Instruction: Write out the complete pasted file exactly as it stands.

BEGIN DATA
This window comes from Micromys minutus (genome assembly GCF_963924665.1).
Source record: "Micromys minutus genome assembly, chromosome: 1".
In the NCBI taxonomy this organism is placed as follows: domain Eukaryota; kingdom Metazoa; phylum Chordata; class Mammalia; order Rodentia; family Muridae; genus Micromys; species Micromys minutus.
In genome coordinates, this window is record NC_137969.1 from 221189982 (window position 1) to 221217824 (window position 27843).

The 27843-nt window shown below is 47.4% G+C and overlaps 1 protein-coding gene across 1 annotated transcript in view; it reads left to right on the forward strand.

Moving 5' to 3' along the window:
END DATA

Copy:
This window comes from Micromys minutus (genome assembly GCF_963924665.1).
Source record: "Micromys minutus genome assembly, chromosome: 1".
In the NCBI taxonomy this organism is placed as follows: domain Eukaryota; kingdom Metazoa; phylum Chordata; class Mammalia; order Rodentia; family Muridae; genus Micromys; species Micromys minutus.
In genome coordinates, this window is record NC_137969.1 from 221189982 (window position 1) to 221217824 (window position 27843).

The 27843-nt window shown below is 47.4% G+C and overlaps 1 protein-coding gene across 1 annotated transcript in view; it reads left to right on the forward strand.

Moving 5' to 3' along the window: